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Faculty and Librarians are two distinct professional groups each with their own subcultures, values and experiences. Hardesty (1995) noted the existence of a "faculty culture" amongst faculty members, which quite likely shapes and influences the way these individuals perceive a highly subjective concept such as Information Literacy (IL). Faculty and Librarians in higher education institutions often work together in the development of IL Programs. However, despite this collaborative relationship, it is not clear as to whether the two professional groups perceive the concept of IL similarly, or whether there exists a divide. Understanding how both professions perceive IL should be a priority, with findings from Ivey’s (2003) study revealing that a shared understanding forms one of the key elements for successful collaboration in relation to IL initiatives. This research project endeavours to shed light on this area by employing survey methodology to investigate how Faculty and Librarians at two higher education institutions in Australia and Singapore perceive the concept of IL in relation to ACRL's Framework for Information Literacy for Higher Education (ACRL, 2015), including a comparative analysis. 63 Faculty and 22 Librarians from Bond University and Singapore Management University were asked a combination of open-ended and attitude-scale type questions on the framework’s definition of IL; the six threshold concepts; and on their views on the value and impact of IL programs at their respective institutions. Analysis of narrative responses and scale ratings reveal that although both professional groups share an overall positive view on the six threshold concepts and on the value of IL programs, it appears that there exists misalignment between Faculty and Librarian views in a number of aspects such as the definition of IL, the impact of programs, as well as how the two professional groups see the concept of IL itself. Differing views were particularly apparent in the impact of IL programs, such that Faculty did not perceive programs to have as much impact as Librarians had observed. By having an understanding of how the views of Faculty and Librarians differ with regards to IL, it is anticipated that the findings from this research project will better inform future IL initiatives, as well as give us greater potential to further enhance collaborative relationships between Faculty and ourselves as information professionals.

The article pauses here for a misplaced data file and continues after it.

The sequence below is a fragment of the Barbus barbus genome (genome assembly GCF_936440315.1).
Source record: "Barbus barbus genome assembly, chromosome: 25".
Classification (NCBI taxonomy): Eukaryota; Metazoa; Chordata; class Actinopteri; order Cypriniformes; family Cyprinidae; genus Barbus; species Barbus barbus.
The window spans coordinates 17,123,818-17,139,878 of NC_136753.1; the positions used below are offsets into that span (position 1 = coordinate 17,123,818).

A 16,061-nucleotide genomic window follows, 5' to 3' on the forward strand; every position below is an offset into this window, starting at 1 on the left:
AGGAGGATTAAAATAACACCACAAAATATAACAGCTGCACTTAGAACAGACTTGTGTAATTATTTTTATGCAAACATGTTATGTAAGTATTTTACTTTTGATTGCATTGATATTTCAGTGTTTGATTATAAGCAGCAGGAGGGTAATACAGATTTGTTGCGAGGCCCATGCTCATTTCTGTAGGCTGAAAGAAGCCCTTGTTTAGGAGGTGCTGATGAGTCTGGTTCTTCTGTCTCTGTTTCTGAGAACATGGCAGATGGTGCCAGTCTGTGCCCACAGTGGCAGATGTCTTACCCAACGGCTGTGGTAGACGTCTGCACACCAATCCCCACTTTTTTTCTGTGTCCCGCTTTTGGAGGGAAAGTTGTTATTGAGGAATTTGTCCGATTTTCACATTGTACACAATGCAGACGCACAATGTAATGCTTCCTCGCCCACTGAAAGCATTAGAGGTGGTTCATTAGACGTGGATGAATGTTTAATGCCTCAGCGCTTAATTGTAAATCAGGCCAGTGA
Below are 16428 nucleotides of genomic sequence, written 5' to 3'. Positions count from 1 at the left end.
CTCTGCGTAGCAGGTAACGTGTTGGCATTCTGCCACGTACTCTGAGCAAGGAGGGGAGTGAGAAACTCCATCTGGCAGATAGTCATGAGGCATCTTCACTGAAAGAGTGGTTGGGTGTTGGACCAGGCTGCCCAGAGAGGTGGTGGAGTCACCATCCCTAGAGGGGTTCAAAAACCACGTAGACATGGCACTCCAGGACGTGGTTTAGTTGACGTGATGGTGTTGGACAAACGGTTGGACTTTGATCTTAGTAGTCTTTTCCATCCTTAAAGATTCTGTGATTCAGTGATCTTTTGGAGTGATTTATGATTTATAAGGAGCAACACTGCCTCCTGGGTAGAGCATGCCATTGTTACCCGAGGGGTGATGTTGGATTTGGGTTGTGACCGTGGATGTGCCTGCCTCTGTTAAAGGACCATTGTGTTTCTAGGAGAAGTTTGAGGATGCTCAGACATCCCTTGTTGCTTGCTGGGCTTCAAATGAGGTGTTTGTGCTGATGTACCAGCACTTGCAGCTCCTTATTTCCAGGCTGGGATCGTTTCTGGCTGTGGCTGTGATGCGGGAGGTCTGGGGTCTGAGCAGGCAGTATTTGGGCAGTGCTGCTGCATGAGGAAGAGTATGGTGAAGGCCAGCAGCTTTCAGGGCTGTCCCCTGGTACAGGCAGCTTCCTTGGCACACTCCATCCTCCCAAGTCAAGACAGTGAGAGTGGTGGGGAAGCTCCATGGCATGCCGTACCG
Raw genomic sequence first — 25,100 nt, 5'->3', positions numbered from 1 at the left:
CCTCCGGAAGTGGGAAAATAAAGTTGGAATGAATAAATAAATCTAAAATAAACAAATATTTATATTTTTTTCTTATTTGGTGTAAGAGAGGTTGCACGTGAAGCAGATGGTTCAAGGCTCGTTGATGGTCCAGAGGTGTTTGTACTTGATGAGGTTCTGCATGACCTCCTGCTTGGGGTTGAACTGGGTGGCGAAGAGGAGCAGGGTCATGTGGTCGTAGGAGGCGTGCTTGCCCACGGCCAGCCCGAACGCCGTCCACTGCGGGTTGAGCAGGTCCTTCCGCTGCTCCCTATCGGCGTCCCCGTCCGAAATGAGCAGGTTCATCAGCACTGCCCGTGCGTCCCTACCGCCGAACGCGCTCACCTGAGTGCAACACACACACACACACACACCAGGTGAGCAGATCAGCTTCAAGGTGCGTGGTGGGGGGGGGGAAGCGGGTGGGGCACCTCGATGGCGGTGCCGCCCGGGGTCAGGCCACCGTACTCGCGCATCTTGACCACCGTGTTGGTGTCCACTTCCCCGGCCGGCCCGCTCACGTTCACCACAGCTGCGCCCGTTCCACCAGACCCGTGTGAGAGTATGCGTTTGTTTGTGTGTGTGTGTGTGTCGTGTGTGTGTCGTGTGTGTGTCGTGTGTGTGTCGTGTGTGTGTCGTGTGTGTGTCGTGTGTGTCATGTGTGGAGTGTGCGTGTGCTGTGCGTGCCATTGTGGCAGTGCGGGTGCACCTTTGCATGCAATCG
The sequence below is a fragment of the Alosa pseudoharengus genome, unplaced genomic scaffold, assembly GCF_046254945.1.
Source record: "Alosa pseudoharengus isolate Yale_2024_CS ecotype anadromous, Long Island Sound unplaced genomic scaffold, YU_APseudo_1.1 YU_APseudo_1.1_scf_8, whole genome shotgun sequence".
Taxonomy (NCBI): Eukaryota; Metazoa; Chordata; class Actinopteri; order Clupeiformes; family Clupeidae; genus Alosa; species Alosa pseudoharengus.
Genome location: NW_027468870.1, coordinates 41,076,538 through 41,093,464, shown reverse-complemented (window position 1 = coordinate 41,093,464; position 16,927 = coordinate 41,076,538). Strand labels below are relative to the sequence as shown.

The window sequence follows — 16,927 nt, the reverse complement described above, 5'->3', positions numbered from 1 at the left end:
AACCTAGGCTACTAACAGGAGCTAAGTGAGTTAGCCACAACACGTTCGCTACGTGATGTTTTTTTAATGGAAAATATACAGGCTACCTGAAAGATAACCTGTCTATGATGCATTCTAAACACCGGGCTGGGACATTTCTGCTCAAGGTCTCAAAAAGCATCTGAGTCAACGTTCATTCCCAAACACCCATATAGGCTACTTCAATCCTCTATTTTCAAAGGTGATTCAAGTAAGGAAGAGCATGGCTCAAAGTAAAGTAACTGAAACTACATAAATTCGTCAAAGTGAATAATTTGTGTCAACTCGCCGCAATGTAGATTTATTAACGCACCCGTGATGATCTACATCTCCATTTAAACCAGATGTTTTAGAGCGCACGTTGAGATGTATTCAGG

Information Literacy, Perceptions, Faculty, Librarians


Asian Studies | Information Literacy


Librarians' Information Literacy Annual Conference (LILAC) 2017, April 11-14

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Swansea, UK

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Creative Commons Attribution-Noncommercial-No Derivative Works 4.0 License
This work is licensed under a Creative Commons Attribution-Noncommercial-No Derivative Works 4.0 License.

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